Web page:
Date of Award
Master of Science (MS)
Community Development and Applied Economics
Jane M. Kolodinsky
School garden-based education programs have become an increasingly popular tool to improve children's nutrition, yet evaluations have found mixed results. This study analyzes three years of student surveys collected before and after one year of participation in the American Heart Association's Teaching Gardens program. Analysis was guided by the Social Cognitive Theory, and measured changes in determinants of healthy eating behavior: preferences for fruits and vegetables, gardening skills, food systems learning, and perceptions of self-efficacy and social norms regarding fruit and vegetable consumption. A total of 755 pre-test and 976 post-test responses were included in the analysis, as well as 173 pre-test and 146 post-test responses from two control schools that did not participate in any gardening activities. Frequencies and crosstabulations were used to analyze pre- and post-test data. Paired t-tests were also used to analyze differences between pre- and post-test when data were collected for the same student before and after Teaching Gardens participation.
Paired t-test results indicated improvement in Preferences, Food Systems Learning, and Social Norms for both control and experimental groups and in Gardening Skills for the experimental group, although none of the changes over time were significant. At posttest, significant differences by gender were found in responses across all five indices, with girls answering generally more positively to questions than boys. Crosstab results also indicated significant differences by school minority concentration and socioeconomic status (SES) across all five indices at post-test, as well as a general correlation between minority concentration and SES. However, the effects of these environmental factors were mixed.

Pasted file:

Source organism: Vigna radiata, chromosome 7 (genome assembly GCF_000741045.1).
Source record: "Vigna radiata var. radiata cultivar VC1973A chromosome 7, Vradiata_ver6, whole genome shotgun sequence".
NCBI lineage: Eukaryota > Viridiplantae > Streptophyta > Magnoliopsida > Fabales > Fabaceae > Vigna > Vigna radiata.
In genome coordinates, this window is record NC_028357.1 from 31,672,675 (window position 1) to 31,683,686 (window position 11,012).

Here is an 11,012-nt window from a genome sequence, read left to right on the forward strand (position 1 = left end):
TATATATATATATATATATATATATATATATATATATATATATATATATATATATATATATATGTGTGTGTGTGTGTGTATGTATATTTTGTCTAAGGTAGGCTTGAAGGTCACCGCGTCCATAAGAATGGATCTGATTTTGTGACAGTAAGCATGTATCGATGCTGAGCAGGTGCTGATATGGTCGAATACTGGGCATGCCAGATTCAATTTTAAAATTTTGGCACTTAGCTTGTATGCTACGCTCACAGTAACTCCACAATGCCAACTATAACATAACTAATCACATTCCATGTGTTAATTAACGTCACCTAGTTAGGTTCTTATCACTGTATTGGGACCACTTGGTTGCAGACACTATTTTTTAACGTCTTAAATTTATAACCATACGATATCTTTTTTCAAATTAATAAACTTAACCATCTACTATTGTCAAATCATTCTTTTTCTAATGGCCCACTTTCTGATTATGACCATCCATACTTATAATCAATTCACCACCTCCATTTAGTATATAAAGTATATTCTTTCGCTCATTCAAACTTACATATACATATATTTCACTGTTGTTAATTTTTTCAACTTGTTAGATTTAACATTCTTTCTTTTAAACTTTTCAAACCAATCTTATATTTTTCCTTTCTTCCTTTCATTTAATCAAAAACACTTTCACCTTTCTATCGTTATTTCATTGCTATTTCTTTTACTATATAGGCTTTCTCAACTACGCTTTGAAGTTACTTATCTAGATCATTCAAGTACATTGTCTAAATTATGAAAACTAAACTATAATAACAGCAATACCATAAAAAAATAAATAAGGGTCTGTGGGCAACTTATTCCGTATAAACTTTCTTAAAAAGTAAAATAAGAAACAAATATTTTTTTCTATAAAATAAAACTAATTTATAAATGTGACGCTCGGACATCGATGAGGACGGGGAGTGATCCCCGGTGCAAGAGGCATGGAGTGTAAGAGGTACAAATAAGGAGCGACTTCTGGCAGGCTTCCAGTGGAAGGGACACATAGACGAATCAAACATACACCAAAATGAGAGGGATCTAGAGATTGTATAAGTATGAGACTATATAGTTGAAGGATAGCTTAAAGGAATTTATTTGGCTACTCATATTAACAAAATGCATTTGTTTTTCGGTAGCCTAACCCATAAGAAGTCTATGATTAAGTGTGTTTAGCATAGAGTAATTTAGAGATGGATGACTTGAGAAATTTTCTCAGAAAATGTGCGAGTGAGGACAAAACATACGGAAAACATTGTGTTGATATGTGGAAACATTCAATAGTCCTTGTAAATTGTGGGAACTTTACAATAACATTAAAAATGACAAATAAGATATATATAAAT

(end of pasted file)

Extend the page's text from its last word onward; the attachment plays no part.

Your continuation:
The second article of this thesis investigates the effects of another environmental factor - the level of integration of the school garden program into the wider school environment - on students' reported knowledge of Gardening Skills. Eight schools and 142 matched pairs of students that participated in the Teaching Gardens program were analyzed. Adult responses from each of the schools were used to create an index of the program's Level of Integration, which was then compared with the students' reported changes in Gardening Skills using bivariate analysis and Paired Samples t-tests. Repeated Measures General Linear Model tests were then conducted to compare the model including the Level of Integration against the more traditional model of school garden evaluation, which focuses on school's minority concentration and SES. Results indicate that students at schools with well-integrated school garden programs gain greater Gardening Skills as a result of one year of participation in the program and confirms previous findings that students from lower SES areas experience greater gains in Gardening Skills than students from higher SES areas.
Number of Pages
Banning, Jenna, "Measuring the Impacts of a School Garden-Based Nutrition Intervention" (2015). Graduate College Dissertations and Theses. 425.